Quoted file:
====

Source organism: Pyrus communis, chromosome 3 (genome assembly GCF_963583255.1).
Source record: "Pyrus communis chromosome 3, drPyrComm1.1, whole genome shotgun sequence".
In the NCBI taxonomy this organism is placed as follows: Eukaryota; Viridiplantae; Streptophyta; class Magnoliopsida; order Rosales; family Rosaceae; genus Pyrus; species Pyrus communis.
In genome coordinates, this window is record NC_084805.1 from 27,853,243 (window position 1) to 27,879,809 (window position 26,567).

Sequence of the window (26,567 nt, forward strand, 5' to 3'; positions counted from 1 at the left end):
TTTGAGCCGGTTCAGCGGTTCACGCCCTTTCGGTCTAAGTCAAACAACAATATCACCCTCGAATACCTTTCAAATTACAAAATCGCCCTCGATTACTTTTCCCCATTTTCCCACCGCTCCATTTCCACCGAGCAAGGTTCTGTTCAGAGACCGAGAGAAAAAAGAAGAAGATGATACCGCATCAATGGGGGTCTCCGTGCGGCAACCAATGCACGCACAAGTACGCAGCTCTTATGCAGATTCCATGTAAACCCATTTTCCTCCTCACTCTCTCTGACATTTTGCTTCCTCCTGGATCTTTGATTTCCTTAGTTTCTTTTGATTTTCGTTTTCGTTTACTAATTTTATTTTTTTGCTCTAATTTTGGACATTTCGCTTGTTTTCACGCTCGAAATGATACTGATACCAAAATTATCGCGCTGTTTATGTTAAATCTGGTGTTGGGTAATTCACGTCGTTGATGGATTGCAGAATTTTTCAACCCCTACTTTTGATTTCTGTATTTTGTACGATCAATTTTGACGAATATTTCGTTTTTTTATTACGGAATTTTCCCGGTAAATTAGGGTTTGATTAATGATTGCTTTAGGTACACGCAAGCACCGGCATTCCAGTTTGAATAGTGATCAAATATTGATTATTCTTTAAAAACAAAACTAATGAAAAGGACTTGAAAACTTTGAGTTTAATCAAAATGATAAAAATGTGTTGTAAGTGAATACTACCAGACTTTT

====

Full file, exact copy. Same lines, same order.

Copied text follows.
Source organism: Pyrus communis, chromosome 3 (genome assembly GCF_963583255.1).
Source record: "Pyrus communis chromosome 3, drPyrComm1.1, whole genome shotgun sequence".
In the NCBI taxonomy this organism is placed as follows: Eukaryota; Viridiplantae; Streptophyta; class Magnoliopsida; order Rosales; family Rosaceae; genus Pyrus; species Pyrus communis.
In genome coordinates, this window is record NC_084805.1 from 27,853,243 (window position 1) to 27,879,809 (window position 26,567).

Sequence of the window (26,567 nt, forward strand, 5' to 3'; positions counted from 1 at the left end):
TTTGAGCCGGTTCAGCGGTTCACGCCCTTTCGGTCTAAGTCAAACAACAATATCACCCTCGAATACCTTTCAAATTACAAAATCGCCCTCGATTACTTTTCCCCATTTTCCCACCGCTCCATTTCCACCGAGCAAGGTTCTGTTCAGAGACCGAGAGAAAAAAGAAGAAGATGATACCGCATCAATGGGGGTCTCCGTGCGGCAACCAATGCACGCACAAGTACGCAGCTCTTATGCAGATTCCATGTAAACCCATTTTCCTCCTCACTCTCTCTGACATTTTGCTTCCTCCTGGATCTTTGATTTCCTTAGTTTCTTTTGATTTTCGTTTTCGTTTACTAATTTTATTTTTTTGCTCTAATTTTGGACATTTCGCTTGTTTTCACGCTCGAAATGATACTGATACCAAAATTATCGCGCTGTTTATGTTAAATCTGGTGTTGGGTAATTCACGTCGTTGATGGATTGCAGAATTTTTCAACCCCTACTTTTGATTTCTGTATTTTGTACGATCAATTTTGACGAATATTTCGTTTTTTTATTACGGAATTTTCCCGGTAAATTAGGGTTTGATTAATGATTGCTTTAGGTACACGCAAGCACCGGCATTCCAGTTTGAATAGTGATCAAATATTGATTATTCTTTAAAAACAAAACTAATGAAAAGGACTTGAAAACTTTGAGTTTAATCAAAATGATAAAAATGTGTTGTAAGTGAATACTACCAGACTTTT